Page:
If you're homeless in Santa Monica, Calif., you no longer can sleep on the beach or bathe in a public fountain. If you try to sleep in a doorway along the city's popular Third Street Promenade, you could spend up to six months in jail or pay a $500 fine.
Switch to New York. If you're in need of money (and if a bill is signed into law as expected), you'll no longer be able to ask passersby for it in front of an automatic teller machine, or wash a car windshield for it at a stoplight. If you do, you could spend time in jail or pay a $100 fine.
Tough measures like these aren't new, but cities have begun a renewed crackdown on panhandlers and the homeless by more strictly enforcing old laws or writing new ones. On one level, this is understandable. Aggressive panhandling isn't only a nuisance, it can be frightening. Shopkeepers rightly complain about homeless people living outside their stores and interfering with business. And city officials worry - with reason - about the impact of panhandlers and the homeless on tourism.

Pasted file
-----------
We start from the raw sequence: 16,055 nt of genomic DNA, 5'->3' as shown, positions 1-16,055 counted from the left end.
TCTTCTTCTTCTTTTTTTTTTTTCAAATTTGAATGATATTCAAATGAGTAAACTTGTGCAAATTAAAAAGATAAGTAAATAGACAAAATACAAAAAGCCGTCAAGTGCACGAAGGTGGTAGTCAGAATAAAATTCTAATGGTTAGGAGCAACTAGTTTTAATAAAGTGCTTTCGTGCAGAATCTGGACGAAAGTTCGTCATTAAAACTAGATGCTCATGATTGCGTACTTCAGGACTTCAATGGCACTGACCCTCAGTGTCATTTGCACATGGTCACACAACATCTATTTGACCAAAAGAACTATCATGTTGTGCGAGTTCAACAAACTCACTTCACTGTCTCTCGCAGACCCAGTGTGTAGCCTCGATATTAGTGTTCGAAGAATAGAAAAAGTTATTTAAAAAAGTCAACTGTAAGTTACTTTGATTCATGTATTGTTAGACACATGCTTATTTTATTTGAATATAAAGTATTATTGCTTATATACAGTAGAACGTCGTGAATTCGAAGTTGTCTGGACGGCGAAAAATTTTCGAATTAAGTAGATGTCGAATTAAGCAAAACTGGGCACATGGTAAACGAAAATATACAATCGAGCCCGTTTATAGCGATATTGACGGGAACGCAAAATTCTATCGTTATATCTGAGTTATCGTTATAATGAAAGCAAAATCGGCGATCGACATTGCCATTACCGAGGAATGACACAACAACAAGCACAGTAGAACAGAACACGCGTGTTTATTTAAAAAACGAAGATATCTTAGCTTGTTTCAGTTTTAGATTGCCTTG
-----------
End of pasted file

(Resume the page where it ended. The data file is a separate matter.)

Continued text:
But a city government has a responsibility to all its citizens, not just shoppers and shopkeepers. Simply moving the homeless elsewhere or arresting a panhandler won't make the problem go away.
Some cities have gone beyond the tough law-and-order approach, with good results. In Las Vegas, when police encounter a homeless person, a member of the department's "help team" is sent to talk to that individual to see what kind of assistance is needed. In Miami, a 1 percent tax on restaurant meals has meant, among other things, three new 500-bed shelters. In Seattle, a $58 million trust fund goes toward affordable housing.
As public pleas to "do something" get louder, however, getting tough is something many city officials feel they can do. Certain policing measures are justified. But cities should be as committed to rehabilitation measures as they are to punitive ones. Compassion, as well as orderliness, is a civic virtue.